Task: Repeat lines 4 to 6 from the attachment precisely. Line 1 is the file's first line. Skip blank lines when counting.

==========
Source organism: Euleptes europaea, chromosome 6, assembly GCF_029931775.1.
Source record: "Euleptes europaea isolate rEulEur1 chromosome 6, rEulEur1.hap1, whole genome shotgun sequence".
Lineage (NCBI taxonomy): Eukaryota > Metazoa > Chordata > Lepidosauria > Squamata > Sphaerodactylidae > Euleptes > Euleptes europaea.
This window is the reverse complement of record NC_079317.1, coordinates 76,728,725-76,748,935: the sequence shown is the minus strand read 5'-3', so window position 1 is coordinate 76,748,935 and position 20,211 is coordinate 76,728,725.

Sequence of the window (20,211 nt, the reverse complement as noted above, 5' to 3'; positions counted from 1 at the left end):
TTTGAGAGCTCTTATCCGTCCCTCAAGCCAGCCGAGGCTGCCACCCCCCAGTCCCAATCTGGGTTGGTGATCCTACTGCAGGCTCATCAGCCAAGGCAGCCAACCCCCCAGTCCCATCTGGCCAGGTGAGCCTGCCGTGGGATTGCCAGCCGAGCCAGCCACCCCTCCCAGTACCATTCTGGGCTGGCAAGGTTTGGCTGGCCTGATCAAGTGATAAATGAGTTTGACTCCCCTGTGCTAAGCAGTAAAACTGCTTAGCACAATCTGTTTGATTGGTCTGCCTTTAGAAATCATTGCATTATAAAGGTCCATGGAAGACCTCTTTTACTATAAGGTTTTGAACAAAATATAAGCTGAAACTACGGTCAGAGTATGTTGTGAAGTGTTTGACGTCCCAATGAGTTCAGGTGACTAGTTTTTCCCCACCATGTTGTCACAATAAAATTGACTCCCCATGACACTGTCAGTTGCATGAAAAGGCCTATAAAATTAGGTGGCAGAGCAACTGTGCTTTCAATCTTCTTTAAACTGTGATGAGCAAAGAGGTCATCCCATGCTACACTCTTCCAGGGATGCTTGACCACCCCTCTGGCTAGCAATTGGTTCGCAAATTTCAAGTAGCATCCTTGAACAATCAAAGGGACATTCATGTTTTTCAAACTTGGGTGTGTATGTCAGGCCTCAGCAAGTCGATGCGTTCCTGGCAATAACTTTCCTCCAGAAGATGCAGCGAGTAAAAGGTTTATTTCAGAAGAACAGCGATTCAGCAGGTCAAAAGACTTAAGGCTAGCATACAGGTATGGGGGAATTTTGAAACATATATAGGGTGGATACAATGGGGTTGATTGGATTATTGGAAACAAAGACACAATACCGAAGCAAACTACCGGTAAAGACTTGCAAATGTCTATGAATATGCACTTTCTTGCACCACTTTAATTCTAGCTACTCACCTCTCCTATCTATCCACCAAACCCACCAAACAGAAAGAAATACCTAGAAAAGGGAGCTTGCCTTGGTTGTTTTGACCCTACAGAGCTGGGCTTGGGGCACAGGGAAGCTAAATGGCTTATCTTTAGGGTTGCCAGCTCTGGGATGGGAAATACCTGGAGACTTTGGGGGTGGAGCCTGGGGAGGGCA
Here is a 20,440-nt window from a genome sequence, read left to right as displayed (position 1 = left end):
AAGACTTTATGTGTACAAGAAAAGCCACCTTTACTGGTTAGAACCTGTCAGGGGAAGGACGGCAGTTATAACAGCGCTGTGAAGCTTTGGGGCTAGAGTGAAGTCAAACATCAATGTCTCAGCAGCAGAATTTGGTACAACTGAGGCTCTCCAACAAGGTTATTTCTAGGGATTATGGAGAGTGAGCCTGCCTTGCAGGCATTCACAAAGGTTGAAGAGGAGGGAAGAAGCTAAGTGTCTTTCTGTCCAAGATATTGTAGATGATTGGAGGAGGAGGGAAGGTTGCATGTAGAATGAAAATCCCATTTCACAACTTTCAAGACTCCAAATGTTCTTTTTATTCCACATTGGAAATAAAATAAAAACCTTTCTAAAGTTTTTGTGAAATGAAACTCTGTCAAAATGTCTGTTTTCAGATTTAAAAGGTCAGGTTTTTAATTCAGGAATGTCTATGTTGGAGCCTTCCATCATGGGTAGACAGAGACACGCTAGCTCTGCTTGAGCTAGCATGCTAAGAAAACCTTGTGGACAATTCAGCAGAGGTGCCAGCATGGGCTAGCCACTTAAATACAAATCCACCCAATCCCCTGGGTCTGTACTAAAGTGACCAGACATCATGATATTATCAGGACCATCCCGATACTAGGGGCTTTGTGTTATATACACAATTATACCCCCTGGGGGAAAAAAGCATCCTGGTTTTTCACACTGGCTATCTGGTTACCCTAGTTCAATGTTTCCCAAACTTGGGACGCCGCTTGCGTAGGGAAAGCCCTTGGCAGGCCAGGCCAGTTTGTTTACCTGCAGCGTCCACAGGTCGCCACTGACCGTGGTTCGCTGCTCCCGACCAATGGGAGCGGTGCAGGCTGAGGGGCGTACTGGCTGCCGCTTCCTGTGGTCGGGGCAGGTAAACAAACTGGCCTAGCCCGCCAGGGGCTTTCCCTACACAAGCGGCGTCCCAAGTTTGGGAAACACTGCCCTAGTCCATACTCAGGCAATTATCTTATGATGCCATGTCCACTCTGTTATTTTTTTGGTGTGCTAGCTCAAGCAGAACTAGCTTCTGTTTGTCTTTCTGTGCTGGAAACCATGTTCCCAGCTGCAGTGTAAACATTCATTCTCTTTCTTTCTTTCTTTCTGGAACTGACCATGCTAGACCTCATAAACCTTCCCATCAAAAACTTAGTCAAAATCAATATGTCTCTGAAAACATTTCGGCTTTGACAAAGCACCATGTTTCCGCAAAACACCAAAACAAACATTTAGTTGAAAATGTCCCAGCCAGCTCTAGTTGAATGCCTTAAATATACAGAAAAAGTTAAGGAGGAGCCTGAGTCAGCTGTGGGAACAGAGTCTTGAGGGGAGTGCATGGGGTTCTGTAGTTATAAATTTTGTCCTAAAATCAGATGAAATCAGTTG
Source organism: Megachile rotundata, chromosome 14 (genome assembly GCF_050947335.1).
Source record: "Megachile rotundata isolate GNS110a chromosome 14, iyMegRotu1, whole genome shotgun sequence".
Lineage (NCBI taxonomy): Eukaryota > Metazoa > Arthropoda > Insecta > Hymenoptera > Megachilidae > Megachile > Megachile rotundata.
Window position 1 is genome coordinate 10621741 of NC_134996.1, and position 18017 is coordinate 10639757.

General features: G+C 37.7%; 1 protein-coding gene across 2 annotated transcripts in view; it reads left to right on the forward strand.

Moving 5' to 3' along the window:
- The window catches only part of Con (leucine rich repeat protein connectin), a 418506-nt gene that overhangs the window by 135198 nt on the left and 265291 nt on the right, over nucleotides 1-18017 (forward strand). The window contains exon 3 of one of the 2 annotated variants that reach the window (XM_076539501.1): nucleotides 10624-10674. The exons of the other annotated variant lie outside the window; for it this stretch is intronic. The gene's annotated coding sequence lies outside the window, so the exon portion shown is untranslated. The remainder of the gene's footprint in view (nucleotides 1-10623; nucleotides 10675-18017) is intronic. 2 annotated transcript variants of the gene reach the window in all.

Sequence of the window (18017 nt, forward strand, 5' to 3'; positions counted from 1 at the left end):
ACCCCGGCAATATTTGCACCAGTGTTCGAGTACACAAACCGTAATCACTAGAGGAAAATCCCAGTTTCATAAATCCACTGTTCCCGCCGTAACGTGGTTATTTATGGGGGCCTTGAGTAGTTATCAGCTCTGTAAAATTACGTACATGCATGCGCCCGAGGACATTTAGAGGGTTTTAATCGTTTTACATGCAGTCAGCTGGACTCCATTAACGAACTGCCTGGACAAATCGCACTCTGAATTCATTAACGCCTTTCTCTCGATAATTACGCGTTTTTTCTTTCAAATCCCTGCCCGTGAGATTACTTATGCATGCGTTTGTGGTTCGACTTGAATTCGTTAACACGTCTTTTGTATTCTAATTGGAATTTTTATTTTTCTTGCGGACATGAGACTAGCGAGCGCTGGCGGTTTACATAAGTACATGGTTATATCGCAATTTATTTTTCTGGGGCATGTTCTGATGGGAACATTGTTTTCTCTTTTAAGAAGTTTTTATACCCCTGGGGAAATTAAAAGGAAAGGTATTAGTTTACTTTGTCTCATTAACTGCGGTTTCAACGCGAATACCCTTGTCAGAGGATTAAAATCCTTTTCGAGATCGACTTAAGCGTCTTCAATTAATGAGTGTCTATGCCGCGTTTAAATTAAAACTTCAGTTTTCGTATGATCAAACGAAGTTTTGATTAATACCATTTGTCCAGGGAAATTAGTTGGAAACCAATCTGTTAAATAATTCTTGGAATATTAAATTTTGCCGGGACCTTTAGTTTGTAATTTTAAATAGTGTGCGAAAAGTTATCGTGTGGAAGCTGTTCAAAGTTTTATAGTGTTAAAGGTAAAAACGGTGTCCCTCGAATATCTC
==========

This window is the reverse complement of record NC_079317.1, coordinates 76,728,725-76,748,935: the sequence shown is the minus strand read 5'-3', so window position 1 is coordinate 76,748,935 and position 20,211 is coordinate 76,728,725.

Sequence of the window (20,211 nt, the reverse complement as noted above, 5' to 3'; positions counted from 1 at the left end):
TTTGAGAGCTCTTATCCGTCCCTCAAGCCAGCCGAGGCTGCCACCCCCCAGTCCCAATCTGGGTTGGTGATCCTACTGCAGGCTCATCAGCCAAGGCAGCCAACCCCCCAGTCCCATCTGGCCAGGTGAGCCTGCCGTGGGATTGCCAGCCGAGCCAGCCACCCCTCCCAGTACCATTCTGGGCTGGCAAGGTTTGGCTGGCCTGATCAAGTGATAAATGAGTTTGACTCCCCTGTGCTAAGCAGTAAAACTGCTTAGCACAATCTGTTTGATTGGTCTGCCTTTAGAAATCATTGCATTATAAAGGTCCATGGAAGACCTCTTTTACTATAAGGTTTTGAACAAAATATAAGCTGAAACTACGGTCAGAGTATGTTGTGAAGTGTTTGACGTCCCAATGAGTTCAGGTGACTAGTTTTTCCCCACCATGTTGTCACAATAAAATTGACTCCCCATGACACTGTCAGTTGCATGAAAAGGCCTATAAAATTAGGTGGCAGAGCAACTGTGCTTTCAATCTTCTTTAAACTGTGATGAGCAAAGAGGTCATCCCATGCTACACTCTTCCAGGGATGCTTGACCACCCCTCTGGCTAGCAATTGGTTCGCAAATTTCAAGTAGCATCCTTGAACAATCAAAGGGACATTCATGTTTTTCAAACTTGGGTGTGTATGTCAGGCCTCAGCAAGTCGATGCGTTCCTGGCAATAACTTTCCTCCAGAAGATGCAGCGAGTAAAAGGTTTATTTCAGAAGAACAGCGATTCAGCAGGTCAAAAGACTTAAGGCTAGCATACAGGTATGGGGGAATTTTGAAACATATATAGGGTGGATACAATGGGGTTGATTGGATTATTGGAAACAAAGACACAATACCGAAGCAAACTACCGGTAAAGACTTGCAAATGTCTATGAATATGCACTTTCTTGCACCACTTTAATTCTAGCTACTCACCTCTCCTATCTATCCACCAAACCCACCAAACAGAAAGAAATACCTAGAAAAGGGAGCTTGCCTTGGTTGTTTTGACCCTACAGAGCTGGGCTTGGGGCACAGGGAAGCTAAATGGCTTATCTTTAGGGTTGCCAGCTCTGGGATGGGAAATACCTGGAGACTTTGGGGGTGGAGCCTGGGGAGGGCA